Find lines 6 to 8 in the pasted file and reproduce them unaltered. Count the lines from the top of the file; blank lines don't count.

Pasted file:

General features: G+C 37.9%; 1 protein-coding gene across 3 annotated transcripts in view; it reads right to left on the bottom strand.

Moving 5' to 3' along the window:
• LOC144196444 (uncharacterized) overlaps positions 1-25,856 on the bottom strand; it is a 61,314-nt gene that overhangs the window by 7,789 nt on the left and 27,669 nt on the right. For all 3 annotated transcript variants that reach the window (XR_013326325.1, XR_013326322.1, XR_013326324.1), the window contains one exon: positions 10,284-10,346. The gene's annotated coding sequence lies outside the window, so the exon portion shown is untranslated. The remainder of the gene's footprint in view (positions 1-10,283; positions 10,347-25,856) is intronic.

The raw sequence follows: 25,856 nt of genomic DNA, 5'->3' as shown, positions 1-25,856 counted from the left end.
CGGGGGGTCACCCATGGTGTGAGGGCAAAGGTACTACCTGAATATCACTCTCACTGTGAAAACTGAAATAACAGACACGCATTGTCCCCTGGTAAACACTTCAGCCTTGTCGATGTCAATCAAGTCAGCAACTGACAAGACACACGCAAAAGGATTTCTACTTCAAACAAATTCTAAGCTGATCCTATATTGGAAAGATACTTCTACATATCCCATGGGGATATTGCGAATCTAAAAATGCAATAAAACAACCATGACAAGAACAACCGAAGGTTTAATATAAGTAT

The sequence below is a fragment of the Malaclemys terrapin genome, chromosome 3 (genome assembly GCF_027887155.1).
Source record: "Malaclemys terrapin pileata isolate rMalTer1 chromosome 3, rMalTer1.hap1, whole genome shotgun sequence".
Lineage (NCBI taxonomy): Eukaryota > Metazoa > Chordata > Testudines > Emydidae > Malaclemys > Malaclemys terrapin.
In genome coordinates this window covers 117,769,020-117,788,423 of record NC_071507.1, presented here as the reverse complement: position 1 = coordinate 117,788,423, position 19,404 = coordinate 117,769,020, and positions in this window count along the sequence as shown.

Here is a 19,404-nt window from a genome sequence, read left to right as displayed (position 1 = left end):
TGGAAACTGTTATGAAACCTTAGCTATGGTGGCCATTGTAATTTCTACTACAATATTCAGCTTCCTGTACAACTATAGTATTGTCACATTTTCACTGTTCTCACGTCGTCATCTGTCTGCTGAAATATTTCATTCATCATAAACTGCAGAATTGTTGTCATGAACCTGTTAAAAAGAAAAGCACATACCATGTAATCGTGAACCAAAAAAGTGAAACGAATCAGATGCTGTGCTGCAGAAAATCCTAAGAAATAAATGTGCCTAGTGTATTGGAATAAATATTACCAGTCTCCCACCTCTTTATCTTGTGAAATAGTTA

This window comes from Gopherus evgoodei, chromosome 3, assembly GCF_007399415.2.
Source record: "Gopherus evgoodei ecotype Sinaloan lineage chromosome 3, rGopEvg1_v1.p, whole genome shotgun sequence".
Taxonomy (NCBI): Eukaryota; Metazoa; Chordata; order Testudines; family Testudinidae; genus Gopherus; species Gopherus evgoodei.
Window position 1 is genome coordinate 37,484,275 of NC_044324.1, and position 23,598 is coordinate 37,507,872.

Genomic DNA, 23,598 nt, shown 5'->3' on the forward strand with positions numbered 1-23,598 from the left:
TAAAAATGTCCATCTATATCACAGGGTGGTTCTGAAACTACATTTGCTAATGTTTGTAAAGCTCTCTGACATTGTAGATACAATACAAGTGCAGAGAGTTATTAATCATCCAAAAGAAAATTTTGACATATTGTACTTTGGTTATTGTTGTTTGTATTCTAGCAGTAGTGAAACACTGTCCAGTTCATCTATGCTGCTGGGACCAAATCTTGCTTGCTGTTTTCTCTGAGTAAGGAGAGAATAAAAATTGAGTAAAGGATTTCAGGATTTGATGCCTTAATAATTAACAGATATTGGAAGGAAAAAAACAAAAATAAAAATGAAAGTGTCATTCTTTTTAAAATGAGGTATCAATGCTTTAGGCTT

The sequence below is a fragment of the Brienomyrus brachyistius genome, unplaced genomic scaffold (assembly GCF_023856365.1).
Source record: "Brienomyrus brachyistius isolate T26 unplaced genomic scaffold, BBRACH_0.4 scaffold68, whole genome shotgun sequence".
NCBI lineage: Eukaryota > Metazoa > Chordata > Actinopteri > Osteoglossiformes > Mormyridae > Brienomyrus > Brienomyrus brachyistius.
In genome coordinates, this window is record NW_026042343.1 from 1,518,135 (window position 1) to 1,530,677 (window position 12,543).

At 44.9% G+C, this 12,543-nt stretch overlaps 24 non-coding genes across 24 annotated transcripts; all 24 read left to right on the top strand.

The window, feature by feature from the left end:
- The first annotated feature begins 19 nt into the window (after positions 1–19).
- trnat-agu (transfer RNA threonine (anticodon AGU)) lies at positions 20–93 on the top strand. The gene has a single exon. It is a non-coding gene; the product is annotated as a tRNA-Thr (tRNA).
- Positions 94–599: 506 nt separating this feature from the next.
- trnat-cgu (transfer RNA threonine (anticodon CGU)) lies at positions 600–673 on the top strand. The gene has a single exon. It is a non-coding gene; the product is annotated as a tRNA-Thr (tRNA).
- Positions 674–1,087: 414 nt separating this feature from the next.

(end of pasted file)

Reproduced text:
The sequence below is a fragment of the Malaclemys terrapin genome, chromosome 3 (genome assembly GCF_027887155.1).
Source record: "Malaclemys terrapin pileata isolate rMalTer1 chromosome 3, rMalTer1.hap1, whole genome shotgun sequence".
Lineage (NCBI taxonomy): Eukaryota > Metazoa > Chordata > Testudines > Emydidae > Malaclemys > Malaclemys terrapin.